Montreal remembers Haitian quake
Community hosts various events to mark tragedy's 1st anniversary
The quake struck Haiti on Jan. 12, 2010, and resulted in the deaths of 230,000 people, including 58 Canadians.
Doors opened Wednesday morning at Maison d'Haiti, a Haitian community centre in Montreal's North End, for an open house with literary readings and a children's choir.
Maison d'Haiti was the first place many Haitian-Canadians called when they couldn't reach their families a year ago today.
At 4:53 p.m. ET Wednesday, a minute of silence was held at the community centre and at several other locations to mark the moment the quake hit Haiti.
A gathering of about 200 was also held at La Perle Retrouvée Haitian cultural centre in Montreal's St-Michel district, and there was a service at St-Joseph's Oratory to remember victims.
According to Statistics Canada, the 2006 census estimated Montreal's Haitian community at 85,000. It has grown by at least 3,000 since last year's earthquake.
A sombre day
"I was really sad and I was wondering how could I go through the day," said Maison D'Haiti director Marjorie Villefranche.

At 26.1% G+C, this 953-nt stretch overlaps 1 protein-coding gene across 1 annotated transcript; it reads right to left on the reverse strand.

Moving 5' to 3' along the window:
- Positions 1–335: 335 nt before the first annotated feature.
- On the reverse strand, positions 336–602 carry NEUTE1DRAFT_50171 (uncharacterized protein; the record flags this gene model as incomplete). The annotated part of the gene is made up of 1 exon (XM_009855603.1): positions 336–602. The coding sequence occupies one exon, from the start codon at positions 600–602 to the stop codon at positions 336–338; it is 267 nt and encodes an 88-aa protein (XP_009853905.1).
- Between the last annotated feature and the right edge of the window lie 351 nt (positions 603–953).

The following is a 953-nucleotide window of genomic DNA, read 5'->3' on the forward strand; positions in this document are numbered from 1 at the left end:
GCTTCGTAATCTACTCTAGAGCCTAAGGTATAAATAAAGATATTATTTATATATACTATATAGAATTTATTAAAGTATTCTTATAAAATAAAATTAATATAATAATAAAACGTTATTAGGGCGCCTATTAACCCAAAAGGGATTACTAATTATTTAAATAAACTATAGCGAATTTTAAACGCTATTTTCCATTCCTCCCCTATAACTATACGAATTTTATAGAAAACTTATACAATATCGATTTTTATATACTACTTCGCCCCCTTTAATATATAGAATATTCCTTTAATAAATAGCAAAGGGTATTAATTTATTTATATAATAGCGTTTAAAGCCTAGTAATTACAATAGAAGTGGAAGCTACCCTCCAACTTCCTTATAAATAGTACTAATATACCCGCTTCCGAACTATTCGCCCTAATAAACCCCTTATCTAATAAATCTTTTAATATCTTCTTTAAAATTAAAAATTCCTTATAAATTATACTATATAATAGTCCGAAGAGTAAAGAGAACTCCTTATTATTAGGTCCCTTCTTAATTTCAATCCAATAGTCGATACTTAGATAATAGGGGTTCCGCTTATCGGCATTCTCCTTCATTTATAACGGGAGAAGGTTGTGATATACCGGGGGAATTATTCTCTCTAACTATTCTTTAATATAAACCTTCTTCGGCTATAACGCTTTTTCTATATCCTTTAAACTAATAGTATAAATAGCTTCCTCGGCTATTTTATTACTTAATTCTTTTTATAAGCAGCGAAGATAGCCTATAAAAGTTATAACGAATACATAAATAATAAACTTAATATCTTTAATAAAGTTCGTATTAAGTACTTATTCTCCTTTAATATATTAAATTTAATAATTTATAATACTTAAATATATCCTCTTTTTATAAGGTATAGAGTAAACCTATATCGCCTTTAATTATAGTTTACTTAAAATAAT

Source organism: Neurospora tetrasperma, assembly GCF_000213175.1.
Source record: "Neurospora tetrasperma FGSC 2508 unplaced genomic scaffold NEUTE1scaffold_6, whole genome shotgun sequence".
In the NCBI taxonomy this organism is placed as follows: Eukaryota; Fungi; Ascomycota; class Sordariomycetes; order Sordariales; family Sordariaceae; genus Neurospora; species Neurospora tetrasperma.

"Then I watched the TV and saw the people in Haiti, dressed very well, going to the mass. I said, if they are strong I have to be strong too," she said.
Villefranche said Haitians are discouraged by the slow pace of reconstruction in their home country, but she said they're still patient.
Guirlène Charles-Joseph, who was in Haiti when the earthquake struck, moved to Québec with her young daughter last October. She still has trouble riding Montreal's Metro or taking an elevator.
"It's all closed in, and the way it moves makes me think of the earthquake," said Charles-Joseph.
She said today would be very difficult as she relives what she went through, but at least she is surrounded by other Haitians.
Fundraisers for Haiti
Volunteers from Action S.O.S. Haiti were up early Wednesday morning collecting money in 12 Metro stations to help single mothers in Haiti.
Wearing straw hats, a common sight among Haitian farmers, they raised money to buy chickens and chicken coops for 40 single mothers in Petit Goâve, Haiti.
"Helping one woman, it's almost probably helping five to 10 people," said Montreal North borough Coun. Monica Rincourt, who was assisting with fundraising efforts Wednesday.
She said right now in Haiti women are often the subjects of abuse and there will be a one-year followup with each of the women.
Also on Wednesday, the association that represents Quebec construction managers (APECQ) announced Construction Without Borders, a project intended to create sustainable building projects in Haiti.